Pizza isn’t exactly a health food. Two slices of a meat- and cheese-laden pizza can cost you 600-plus calories, half your daily saturated-fat allotment and an entire day’s worth of sodium.
If you’re in search of a pizza that won’t unravel a healthy diet, however, are you better off with delivery or a frozen one? I decided to find out.
Turns out, it’s possible to save calories and fat with either option. What’s nearly impossible to do, however, is avoid sky-high sodium.
To keep things as fair as possible, I looked at calories, total fat, saturated fat and sodium for two slices of a small delivery pizza (one-third of a 10-inch pizza) and one-third of a 10-inch frozen pizza. I stuck with two popular choices: 1) pepperoni on traditional crust, and 2) chicken and vegetables on thin crust.
Pizza Pizza and Domino’s – two popular, nationwide chains – were pitted against four national grocery-store brands (McCain’s, Delissio, Dr. Oetker and President’s Choice) for calories, saturated fat and sodium.
For pepperoni pizza, both delivery and frozen had similar nutrition numbers. The worst: Delissio Vintage Pizzeria at 440 calories, 18 grams of fat (seven of them saturated) and 1,100 milligrams of sodium per one-third of a pizza.
To put those numbers in perspective, the average adult needs about 2,000 calories, no more than 65 grams of fat and 20 grams of saturated fat, and 1,500 mg of sodium per day.
Over all, McCain’s Traditional Crust Pepperoni Pizza was the lowest in fat and sodium at 350 calories, 10 grams of fat (four grams of saturated fat) and 720 mg of sodium for one-third.
If you want lean chicken and vegetables on a thin crust, Domino’s does a decent job: Two slices have a modest 300 calories, 13 grams fat (six grams of saturated fat) and 578 mg of sodium. (Pizza Pizza doesn’t have a thin-crust offering.) Only two frozen brands did better: Dr. Oetker Ristorante Pollo and President’s Choice Blue Menu Thin & Crispy Chicken Bruschetta. Both have less than 500 mg sodium per one-third of a pizza.
The worst: Delissio’s Thin & Crispy Grilled Chicken with Tomato and Spinach at 420 calories, 10 grams of saturated fat and 920 mg of sodium.
If you’re looking for veggies only, two all-round healthy finds include McCain’s Ultra Thin Roasted Mushroom and Garlic, and President’s Choice Blue Menu Thin & Crispy Spinach, Roasted Vegetable and Goat’s Cheese.
Pizza Pizza’s menu boasts four pizzas approved by the Heart and Stroke Foundation’s “Health Check,” even one with half a day’s worth of cholesterol-raising saturated fat and sodium in two medium slices. Pretty generous criteria for a heart-healthy check mark.
Of course, your best bet is to make your own pizza so you can control the ingredients. If you don’t have time to roll out pizza dough on a busy weeknight, use whole-grain-flour tortillas for a thin crust, add tomato sauce, part-skim cheese and plenty of vegetables.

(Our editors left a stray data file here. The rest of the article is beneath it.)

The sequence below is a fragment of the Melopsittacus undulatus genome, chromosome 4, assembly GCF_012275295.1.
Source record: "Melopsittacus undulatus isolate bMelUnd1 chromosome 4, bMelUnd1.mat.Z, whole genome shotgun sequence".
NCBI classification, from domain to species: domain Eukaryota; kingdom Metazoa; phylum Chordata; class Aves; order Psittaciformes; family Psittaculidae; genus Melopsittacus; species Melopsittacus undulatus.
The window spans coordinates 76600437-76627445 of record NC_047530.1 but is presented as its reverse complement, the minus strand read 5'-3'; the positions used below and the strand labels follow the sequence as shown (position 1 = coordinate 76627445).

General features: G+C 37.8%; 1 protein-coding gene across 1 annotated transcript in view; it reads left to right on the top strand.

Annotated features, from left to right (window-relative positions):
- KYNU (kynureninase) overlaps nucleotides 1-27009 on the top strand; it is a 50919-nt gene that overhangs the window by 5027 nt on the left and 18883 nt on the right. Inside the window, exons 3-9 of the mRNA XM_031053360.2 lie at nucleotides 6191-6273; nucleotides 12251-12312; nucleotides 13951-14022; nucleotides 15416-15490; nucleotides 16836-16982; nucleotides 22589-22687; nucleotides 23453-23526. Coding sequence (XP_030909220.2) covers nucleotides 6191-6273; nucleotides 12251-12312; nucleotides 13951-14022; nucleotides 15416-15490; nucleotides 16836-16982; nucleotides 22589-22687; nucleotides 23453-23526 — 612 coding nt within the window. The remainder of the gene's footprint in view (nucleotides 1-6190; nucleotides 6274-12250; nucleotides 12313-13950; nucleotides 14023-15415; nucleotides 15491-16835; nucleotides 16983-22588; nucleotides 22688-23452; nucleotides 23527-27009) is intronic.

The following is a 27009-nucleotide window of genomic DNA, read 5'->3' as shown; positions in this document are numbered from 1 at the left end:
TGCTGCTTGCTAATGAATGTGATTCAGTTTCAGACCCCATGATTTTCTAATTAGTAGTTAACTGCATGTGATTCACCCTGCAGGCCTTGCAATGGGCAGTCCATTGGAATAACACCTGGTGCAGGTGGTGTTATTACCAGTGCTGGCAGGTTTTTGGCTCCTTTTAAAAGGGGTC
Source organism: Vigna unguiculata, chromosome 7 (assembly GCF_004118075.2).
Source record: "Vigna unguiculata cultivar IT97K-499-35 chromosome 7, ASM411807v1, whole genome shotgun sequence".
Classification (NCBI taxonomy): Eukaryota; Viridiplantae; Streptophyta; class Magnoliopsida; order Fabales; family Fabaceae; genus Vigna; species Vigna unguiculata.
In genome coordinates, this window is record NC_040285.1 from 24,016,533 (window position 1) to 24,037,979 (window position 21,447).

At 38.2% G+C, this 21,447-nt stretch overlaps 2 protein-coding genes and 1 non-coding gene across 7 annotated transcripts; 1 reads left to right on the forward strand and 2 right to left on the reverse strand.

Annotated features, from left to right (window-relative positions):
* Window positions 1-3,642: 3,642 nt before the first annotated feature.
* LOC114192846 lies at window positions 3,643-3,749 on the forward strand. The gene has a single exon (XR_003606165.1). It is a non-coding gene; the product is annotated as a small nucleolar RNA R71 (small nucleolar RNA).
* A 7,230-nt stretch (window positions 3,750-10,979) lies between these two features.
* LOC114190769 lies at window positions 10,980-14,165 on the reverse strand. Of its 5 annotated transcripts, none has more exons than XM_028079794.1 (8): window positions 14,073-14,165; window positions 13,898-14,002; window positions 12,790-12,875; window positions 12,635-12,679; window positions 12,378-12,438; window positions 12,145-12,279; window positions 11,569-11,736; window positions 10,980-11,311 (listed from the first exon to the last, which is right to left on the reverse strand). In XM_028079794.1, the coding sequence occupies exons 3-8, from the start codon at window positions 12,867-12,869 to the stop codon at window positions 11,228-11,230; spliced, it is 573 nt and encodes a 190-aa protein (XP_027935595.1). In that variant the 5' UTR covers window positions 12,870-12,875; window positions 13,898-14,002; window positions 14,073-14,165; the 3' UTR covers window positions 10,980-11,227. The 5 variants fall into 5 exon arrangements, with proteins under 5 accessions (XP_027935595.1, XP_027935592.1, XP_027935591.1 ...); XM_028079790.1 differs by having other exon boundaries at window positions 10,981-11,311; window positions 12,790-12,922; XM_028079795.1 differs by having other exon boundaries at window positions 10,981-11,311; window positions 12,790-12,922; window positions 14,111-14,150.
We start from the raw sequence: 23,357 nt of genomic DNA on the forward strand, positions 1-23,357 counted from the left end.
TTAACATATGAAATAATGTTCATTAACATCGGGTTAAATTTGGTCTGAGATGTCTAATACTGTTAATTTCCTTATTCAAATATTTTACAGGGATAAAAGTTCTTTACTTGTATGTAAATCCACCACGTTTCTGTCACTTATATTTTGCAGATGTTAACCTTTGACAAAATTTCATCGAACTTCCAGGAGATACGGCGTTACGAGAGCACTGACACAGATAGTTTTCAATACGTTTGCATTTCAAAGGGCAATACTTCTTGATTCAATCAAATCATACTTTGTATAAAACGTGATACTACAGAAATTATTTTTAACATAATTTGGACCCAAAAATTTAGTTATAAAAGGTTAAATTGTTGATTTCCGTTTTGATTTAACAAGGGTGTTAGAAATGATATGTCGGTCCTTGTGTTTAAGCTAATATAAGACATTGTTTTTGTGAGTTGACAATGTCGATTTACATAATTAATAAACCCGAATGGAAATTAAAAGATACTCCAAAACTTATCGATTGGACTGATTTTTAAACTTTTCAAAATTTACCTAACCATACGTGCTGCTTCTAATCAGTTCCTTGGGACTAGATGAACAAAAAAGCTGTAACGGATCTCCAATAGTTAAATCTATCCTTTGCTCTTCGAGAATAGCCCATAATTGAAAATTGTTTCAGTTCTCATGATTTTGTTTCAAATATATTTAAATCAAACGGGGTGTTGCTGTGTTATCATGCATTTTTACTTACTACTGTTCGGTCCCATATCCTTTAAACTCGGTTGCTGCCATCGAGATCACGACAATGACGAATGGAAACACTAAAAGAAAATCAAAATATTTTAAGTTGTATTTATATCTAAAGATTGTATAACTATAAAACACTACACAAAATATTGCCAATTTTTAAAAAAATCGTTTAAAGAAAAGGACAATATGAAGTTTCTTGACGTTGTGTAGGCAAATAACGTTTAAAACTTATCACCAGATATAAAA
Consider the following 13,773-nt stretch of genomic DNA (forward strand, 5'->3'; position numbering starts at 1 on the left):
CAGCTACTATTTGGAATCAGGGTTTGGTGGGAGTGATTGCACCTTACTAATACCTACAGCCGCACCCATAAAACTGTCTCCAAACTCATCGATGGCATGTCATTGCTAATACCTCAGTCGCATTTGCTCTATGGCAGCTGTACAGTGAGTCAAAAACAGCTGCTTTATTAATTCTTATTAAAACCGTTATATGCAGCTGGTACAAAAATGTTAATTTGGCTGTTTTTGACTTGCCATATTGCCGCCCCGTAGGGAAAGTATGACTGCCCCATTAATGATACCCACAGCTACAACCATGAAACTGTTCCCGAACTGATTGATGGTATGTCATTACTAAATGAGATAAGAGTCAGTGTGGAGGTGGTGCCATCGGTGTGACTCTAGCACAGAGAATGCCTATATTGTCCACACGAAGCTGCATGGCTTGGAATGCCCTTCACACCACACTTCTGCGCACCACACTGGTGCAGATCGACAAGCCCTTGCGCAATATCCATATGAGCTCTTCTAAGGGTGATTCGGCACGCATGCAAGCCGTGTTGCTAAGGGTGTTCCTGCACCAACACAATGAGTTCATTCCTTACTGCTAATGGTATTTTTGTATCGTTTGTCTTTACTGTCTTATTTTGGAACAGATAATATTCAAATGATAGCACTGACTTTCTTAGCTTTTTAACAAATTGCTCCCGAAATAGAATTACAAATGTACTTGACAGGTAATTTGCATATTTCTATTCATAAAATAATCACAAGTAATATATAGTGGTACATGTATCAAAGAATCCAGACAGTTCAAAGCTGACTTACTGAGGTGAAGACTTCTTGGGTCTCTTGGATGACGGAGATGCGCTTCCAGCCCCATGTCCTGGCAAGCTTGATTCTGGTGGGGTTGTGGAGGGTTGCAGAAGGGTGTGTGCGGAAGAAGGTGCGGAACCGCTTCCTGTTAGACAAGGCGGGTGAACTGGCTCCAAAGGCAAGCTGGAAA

BUILDING A BETTER PIZZA:
Use the following tips to save calories, saturated fat and sodium on your next pizza, be it frozen, delivery or homemade.
Choose thin crust
You’ll save calories and sodium, about 80 calories and 230 mg of sodium for every two slices. To boost fibre – as much as three grams per slice (medium pizza) – opt for a whole-grain crust.
Order a large instead of a small pizza and you’ll consume 15-per-cent more pizza per slice.
Scale back the cheese
Order half cheese; at home, use part-skim mozzarella. Or, skip the mozzarella in favour of feta or goat cheese. Both have less fat and more flavour than full-fat mozzarella.
Blot excess oil
If you’re so inclined, blotting excess oil with a napkin can whisk away as much as a teaspoon worth of fat per two or three slices of a meaty, cheesy pizza.
Dial down the deli meats
A meat lover’s pizza topped with pepperoni, sausage and bacon can pile on as much as 1,750 mg of sodium per two slices. Choose chicken, seafood or simply vegetables.
Add your own veggies
Even if you choose a veggie-only pizza, you might not get a food-guide serving (1/2 cup) worth. Fortify a frozen pizza with sliced mushrooms, cherry tomatoes, broccoli florets or sliced bell peppers. Or, top cooked pizza with baby arugula or spinach.
Include green salad
Doing so will help you fill up before you’re tempted to reach for that third slice. Another bonus: Vinegar in salad dressing helps prevent the spike in blood sugar that occurs after eating a high-carb meal.
Skip the dip
No one needs to dip pizza in a fatty, salty dip. Pizza Pizza’s creamy garlic dip, for instance, adds 360 calories, 39 g of fat and 310 mg of sodium per serving. Take a pass
Leslie Beck, a registered dietitian, is based at the Medisys clinic in Toronto. She can be seen every Thursday at noon on CTV News Channel’s Direct; lesliebeck.com.Report Typo/Error
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